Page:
Q & A Provided on April 21 Make-Up School Day

March 29, 2003
The following is a series of questions and answers about concerns and issues related to the opening of school on Monday, April 21. The Q&A was developed by the Office of the Chief Operating Officer in consultation with other staff and employee organizations. Additional information will be provided as other questions arise.

Q. 1: Why are schools open on April 21?

A: Schools are open on April 21 as one of the make-up days for the 10 school closures that occurred this year because of weather emergencies.

Q. 2: Why was April 21 selected?

A: Monday, April 21, is the least disruptive option for a make-up day since it is at the end of the scheduled spring break and the beginning of the academic week.

Q. 3: But what happened to the contingency calendar and the other make-up days?

A: When the original contingency plan was developed, April 21 (Easter Monday) was designated as a state holiday. That changed in February when the Maryland State Board of Education made it available as a potential school day. Consequently, the contingency calendar could be changed to use that day instead of the first Monday of the spring break (April 14), which would have been more disruptive.

Q. 4: Couldn't this have been avoided?

A: Yes. In fact, the Montgomery County Board of Education requested a waiver from the Maryland State Board of Education in order to avoid another make-up day. That request was denied by the state board.

Q. 5: So, who made the decision to open schools on April 21?

A: The Montgomery County Board of Education selected April 21 as a make-up day just in case the state board denied the waiver request. This was done as a back-up measure so that students and employees could receive early notification of the possibility that schools and offices would be open that day. Once the state board denied the waiver, April 21 automatically became a regular school and workday.

Q. 6: Do students have to come to school and employees to work?

Yes. It is a regular school day and workday. Students who are unable to be in school need to have a signed written permission request by a parent for an excused absence in advance of the spring break. Employees who are unable to be at work need to have appropriate authorization in advance (see Questions 9 and 10).

Q. 7: Isn't April 21 a negotiated and guaranteed holiday in the union contracts?

No. All of the contracts, in the Holiday Leave section, refer simply to “official holidays, which shall be designated each year in the school calendar.” Since April 21 is no longer an official Board of Education holiday, this language does not apply. Official holidays are designated by the Board of Education. This means April 21 does not qualify for overtime or holiday pay.

Q. 8: Isn't opening schools and offices on April 21 a burden on employees and students?

Everyone recognizes that there are serious implications when a holiday is canceled, especially for individual students and staff who may be unavailable that day because of previously planned vacations and travel. The first priority of the school system, though, is to make April 21 as successful and productive a school day as possible, while recognizing that this calendar change could create conflicts.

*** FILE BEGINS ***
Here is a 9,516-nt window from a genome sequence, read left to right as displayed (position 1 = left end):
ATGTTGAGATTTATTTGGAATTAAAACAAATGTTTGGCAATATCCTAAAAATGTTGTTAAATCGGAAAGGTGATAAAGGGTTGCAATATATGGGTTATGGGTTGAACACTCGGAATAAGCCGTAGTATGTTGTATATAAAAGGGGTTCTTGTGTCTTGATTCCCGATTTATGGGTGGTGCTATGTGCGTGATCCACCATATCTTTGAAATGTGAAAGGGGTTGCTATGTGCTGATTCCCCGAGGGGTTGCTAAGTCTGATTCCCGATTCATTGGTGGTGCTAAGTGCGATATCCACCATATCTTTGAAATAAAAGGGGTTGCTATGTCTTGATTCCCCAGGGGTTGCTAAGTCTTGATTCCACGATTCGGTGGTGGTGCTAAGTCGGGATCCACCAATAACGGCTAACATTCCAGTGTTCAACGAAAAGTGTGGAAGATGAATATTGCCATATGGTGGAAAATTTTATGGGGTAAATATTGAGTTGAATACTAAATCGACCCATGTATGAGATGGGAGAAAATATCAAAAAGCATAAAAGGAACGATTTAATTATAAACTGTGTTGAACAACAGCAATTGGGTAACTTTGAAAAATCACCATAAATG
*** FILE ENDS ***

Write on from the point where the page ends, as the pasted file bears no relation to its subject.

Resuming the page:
Q. 9: May employees take personal or annual leave on April 21?

Managers and principals will consider leave requests from employees who have documented travel plans indicating their inability to return to work on April 21. Such leave requests must be submitted immediately. If leave is not approved and the employee does not report to work, the employee will not be paid.

Q. 10: What about sick leave?

Sick leave is reserved for legitimate illnesses. However, individuals without available personal or annual leave may request to convert one day of available sick leave to personal leave if they have documented travel plans (for example, airline tickets, hotel reservations, etc.) indicating their inability to return to work on April 21 without incurring a financial hardship. Such leave requests must be submitted for approval immediately. This provision applies to April 21 only.

Q. 11: Why do all employees have to work just because schools have to make up a day?

All administrative offices and support facilities will be open to ensure a successful school day and support teachers, principals, and other school-based staff. This includes the central offices, as well as transportation, maintenance, and food services, among others. In fact, central office staff may be helping in schools if shortages of substitutes occur.

Q. 12: Is April 21 a make-up day for the closure on February 28 and, if so, why do 12-month employees who worked that day have to work again?

April 21 is not a make-up day for February 28. That day was merely the last day schools were closed among the 10 days lost to snow this year. There is not a one-to-one relationship between lost school days and make-up days.

Q. 13: What about the “emergency employees” who were required to work on the days when the school system was closed to most employees?

Emergency employees who worked on the days the school system was closed have already received the additional pay for those days if they worked a full shift.

Q. 14: What if I am upset and concerned?

Before doing anything, think about why schools need to be open. First, instructional time is valuable, and the school system is still open two days less this year (178) than the state's minimum requirement. Second, all employees are working fewer days than was scheduled for the year and no one has lost any pay because of this. Third, and finally, the decision to reopen school was made in the best interest of children.

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